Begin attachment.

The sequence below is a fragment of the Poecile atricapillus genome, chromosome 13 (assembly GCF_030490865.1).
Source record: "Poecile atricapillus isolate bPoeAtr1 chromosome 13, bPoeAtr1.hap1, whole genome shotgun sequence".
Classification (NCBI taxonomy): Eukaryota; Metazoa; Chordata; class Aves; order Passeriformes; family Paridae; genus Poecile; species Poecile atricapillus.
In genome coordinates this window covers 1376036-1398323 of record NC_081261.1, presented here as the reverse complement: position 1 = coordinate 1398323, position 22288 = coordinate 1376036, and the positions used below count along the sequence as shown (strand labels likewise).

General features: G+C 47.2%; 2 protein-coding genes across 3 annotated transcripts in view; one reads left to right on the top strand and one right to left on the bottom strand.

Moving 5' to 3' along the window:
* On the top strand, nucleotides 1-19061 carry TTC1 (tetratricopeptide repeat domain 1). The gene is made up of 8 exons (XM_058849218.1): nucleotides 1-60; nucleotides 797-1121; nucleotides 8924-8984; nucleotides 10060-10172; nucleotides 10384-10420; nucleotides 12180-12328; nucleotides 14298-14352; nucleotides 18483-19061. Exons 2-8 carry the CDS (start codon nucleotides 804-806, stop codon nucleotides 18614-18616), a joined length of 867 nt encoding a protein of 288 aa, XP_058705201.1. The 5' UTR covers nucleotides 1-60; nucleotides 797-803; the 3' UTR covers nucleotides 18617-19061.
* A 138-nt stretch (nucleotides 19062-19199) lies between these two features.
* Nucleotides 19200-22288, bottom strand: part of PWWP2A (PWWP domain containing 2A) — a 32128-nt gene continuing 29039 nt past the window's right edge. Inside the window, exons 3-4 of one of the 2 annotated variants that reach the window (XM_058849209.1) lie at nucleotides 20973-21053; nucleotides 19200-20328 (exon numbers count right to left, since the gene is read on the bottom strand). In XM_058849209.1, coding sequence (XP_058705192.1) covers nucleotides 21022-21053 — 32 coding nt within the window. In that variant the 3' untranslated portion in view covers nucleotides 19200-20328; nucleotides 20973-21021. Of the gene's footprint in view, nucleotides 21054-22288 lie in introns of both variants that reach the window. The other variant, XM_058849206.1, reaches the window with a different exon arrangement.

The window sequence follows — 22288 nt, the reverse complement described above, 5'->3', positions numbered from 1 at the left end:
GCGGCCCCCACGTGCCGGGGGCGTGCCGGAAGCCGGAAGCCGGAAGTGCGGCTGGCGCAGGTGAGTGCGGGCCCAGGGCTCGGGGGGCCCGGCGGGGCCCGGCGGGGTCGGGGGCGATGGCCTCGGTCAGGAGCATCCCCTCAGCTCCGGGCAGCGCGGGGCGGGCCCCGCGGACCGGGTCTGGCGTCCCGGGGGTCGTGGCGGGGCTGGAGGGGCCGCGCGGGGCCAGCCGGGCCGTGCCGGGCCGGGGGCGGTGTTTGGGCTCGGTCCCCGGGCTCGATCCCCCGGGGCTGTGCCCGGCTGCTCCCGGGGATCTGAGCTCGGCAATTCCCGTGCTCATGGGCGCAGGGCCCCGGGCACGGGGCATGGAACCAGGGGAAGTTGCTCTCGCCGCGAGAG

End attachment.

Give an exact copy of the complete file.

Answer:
The sequence below is a fragment of the Poecile atricapillus genome, chromosome 13 (assembly GCF_030490865.1).
Source record: "Poecile atricapillus isolate bPoeAtr1 chromosome 13, bPoeAtr1.hap1, whole genome shotgun sequence".
Classification (NCBI taxonomy): Eukaryota; Metazoa; Chordata; class Aves; order Passeriformes; family Paridae; genus Poecile; species Poecile atricapillus.
In genome coordinates this window covers 1376036-1398323 of record NC_081261.1, presented here as the reverse complement: position 1 = coordinate 1398323, position 22288 = coordinate 1376036, and the positions used below count along the sequence as shown (strand labels likewise).

General features: G+C 47.2%; 2 protein-coding genes across 3 annotated transcripts in view; one reads left to right on the top strand and one right to left on the bottom strand.

Moving 5' to 3' along the window:
* On the top strand, nucleotides 1-19061 carry TTC1 (tetratricopeptide repeat domain 1). The gene is made up of 8 exons (XM_058849218.1): nucleotides 1-60; nucleotides 797-1121; nucleotides 8924-8984; nucleotides 10060-10172; nucleotides 10384-10420; nucleotides 12180-12328; nucleotides 14298-14352; nucleotides 18483-19061. Exons 2-8 carry the CDS (start codon nucleotides 804-806, stop codon nucleotides 18614-18616), a joined length of 867 nt encoding a protein of 288 aa, XP_058705201.1. The 5' UTR covers nucleotides 1-60; nucleotides 797-803; the 3' UTR covers nucleotides 18617-19061.
* A 138-nt stretch (nucleotides 19062-19199) lies between these two features.
* Nucleotides 19200-22288, bottom strand: part of PWWP2A (PWWP domain containing 2A) — a 32128-nt gene continuing 29039 nt past the window's right edge. Inside the window, exons 3-4 of one of the 2 annotated variants that reach the window (XM_058849209.1) lie at nucleotides 20973-21053; nucleotides 19200-20328 (exon numbers count right to left, since the gene is read on the bottom strand). In XM_058849209.1, coding sequence (XP_058705192.1) covers nucleotides 21022-21053 — 32 coding nt within the window. In that variant the 3' untranslated portion in view covers nucleotides 19200-20328; nucleotides 20973-21021. Of the gene's footprint in view, nucleotides 21054-22288 lie in introns of both variants that reach the window. The other variant, XM_058849206.1, reaches the window with a different exon arrangement.

The window sequence follows — 22288 nt, the reverse complement described above, 5'->3', positions numbered from 1 at the left end:
GCGGCCCCCACGTGCCGGGGGCGTGCCGGAAGCCGGAAGCCGGAAGTGCGGCTGGCGCAGGTGAGTGCGGGCCCAGGGCTCGGGGGGCCCGGCGGGGCCCGGCGGGGTCGGGGGCGATGGCCTCGGTCAGGAGCATCCCCTCAGCTCCGGGCAGCGCGGGGCGGGCCCCGCGGACCGGGTCTGGCGTCCCGGGGGTCGTGGCGGGGCTGGAGGGGCCGCGCGGGGCCAGCCGGGCCGTGCCGGGCCGGGGGCGGTGTTTGGGCTCGGTCCCCGGGCTCGATCCCCCGGGGCTGTGCCCGGCTGCTCCCGGGGATCTGAGCTCGGCAATTCCCGTGCTCATGGGCGCAGGGCCCCGGGCACGGGGCATGGAACCAGGGGAAGTTGCTCTCGCCGCGAGAG